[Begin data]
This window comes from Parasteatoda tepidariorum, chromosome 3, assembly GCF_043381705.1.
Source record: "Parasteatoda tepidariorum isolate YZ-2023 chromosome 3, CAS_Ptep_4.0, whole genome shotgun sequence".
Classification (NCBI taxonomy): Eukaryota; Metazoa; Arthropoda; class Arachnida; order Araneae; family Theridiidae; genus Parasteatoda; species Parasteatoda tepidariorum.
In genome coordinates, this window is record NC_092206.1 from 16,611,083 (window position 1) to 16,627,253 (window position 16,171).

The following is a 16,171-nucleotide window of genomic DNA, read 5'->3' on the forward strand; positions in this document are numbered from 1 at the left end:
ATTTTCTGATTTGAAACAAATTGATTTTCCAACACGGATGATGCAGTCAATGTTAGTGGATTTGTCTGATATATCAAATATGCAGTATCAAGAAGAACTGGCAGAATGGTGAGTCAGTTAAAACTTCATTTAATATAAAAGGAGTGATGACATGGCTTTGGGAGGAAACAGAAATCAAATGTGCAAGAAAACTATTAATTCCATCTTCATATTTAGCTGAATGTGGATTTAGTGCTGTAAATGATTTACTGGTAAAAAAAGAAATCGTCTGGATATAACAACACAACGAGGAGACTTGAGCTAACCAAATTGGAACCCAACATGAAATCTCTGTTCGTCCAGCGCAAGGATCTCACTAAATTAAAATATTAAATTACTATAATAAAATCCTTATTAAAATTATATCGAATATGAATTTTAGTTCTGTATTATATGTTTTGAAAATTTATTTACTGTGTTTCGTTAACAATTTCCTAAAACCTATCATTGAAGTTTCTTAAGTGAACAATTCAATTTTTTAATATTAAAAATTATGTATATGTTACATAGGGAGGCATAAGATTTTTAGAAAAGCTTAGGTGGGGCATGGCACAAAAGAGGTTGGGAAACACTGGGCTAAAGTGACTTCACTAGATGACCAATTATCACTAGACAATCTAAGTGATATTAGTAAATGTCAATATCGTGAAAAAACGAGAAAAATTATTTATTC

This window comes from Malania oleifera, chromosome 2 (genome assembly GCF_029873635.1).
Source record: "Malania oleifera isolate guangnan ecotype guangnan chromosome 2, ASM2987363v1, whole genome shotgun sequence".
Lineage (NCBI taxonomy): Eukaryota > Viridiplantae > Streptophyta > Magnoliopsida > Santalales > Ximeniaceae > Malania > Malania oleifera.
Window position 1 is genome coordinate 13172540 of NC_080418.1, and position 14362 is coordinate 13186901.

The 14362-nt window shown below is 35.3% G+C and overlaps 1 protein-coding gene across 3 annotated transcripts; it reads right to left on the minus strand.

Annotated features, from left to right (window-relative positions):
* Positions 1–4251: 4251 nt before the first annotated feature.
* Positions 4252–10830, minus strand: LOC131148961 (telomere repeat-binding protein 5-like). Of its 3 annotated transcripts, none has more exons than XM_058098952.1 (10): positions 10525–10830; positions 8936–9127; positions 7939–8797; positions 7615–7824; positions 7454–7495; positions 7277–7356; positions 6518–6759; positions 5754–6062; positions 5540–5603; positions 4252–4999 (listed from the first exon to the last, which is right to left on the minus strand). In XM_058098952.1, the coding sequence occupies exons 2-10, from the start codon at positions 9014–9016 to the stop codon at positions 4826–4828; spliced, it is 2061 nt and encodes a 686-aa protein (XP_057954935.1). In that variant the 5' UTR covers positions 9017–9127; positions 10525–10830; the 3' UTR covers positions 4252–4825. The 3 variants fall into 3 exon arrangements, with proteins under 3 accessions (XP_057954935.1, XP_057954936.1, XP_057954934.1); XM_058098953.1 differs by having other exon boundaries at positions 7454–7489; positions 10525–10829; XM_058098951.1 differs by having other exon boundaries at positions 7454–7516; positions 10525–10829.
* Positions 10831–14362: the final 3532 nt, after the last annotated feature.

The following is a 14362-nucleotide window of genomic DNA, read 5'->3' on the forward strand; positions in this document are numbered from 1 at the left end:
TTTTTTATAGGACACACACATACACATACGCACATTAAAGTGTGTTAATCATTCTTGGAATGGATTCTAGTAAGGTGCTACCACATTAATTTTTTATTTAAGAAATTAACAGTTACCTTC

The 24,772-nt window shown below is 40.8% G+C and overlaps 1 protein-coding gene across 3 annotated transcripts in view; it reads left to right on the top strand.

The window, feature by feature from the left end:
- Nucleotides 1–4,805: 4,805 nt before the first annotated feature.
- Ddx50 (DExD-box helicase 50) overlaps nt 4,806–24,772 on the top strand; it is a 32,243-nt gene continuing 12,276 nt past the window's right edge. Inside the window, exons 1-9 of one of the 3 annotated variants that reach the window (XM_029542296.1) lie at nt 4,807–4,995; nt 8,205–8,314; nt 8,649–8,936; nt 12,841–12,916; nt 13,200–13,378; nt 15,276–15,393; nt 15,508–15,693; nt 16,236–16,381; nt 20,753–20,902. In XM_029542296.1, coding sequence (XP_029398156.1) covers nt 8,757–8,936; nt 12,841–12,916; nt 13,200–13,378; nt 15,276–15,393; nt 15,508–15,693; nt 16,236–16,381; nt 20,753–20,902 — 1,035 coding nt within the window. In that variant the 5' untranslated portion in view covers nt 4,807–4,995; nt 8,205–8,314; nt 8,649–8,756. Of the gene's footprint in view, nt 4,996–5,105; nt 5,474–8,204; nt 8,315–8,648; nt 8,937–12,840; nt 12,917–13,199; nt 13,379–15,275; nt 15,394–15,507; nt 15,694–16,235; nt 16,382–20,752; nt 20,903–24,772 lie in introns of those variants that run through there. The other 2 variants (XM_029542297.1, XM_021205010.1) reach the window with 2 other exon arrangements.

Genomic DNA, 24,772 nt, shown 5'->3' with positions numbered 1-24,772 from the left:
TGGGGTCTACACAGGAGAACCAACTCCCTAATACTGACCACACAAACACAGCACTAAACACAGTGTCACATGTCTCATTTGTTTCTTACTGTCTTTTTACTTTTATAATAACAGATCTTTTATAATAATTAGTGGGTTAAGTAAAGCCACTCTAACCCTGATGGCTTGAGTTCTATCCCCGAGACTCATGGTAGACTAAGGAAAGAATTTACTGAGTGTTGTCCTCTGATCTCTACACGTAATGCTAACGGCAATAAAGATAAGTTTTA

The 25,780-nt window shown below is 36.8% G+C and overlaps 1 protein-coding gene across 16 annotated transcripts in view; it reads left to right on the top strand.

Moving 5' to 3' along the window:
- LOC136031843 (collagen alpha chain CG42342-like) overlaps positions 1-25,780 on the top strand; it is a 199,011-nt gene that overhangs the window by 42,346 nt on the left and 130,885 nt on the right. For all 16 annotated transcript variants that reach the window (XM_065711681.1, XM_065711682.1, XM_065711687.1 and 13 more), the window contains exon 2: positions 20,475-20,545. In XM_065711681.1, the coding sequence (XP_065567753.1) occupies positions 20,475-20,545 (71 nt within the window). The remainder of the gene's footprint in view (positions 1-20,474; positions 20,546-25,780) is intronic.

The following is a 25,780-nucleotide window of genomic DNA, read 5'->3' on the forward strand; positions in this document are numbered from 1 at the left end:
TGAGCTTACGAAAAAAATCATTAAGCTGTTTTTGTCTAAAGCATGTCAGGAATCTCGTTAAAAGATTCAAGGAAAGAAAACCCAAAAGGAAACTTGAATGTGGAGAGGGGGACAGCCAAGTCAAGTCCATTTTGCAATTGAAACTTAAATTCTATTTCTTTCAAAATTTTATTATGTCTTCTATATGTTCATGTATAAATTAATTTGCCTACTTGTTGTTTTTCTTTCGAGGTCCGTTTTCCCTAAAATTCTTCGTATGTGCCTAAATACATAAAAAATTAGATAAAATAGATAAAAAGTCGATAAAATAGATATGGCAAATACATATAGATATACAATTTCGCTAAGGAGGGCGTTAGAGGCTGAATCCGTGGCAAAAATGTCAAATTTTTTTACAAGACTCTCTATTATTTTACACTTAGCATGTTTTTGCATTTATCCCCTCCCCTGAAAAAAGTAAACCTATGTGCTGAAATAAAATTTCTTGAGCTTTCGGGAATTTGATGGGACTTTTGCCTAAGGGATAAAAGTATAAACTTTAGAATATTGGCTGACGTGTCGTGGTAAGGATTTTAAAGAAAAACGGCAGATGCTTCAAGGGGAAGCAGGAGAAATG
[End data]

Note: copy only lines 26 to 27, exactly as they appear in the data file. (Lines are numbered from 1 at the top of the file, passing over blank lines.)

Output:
- LOC136031843 (collagen alpha chain CG42342-like) overlaps positions 1-25,780 on the top strand; it is a 199,011-nt gene that overhangs the window by 42,346 nt on the left and 130,885 nt on the right. For all 16 annotated transcript variants that reach the window (XM_065711681.1, XM_065711682.1, XM_065711687.1 and 13 more), the window contains exon 2: positions 20,475-20,545. In XM_065711681.1, the coding sequence (XP_065567753.1) occupies positions 20,475-20,545 (71 nt within the window). The remainder of the gene's footprint in view (positions 1-20,474; positions 20,546-25,780) is intronic.

The following is a 25,780-nucleotide window of genomic DNA, read 5'->3' on the forward strand; positions in this document are numbered from 1 at the left end: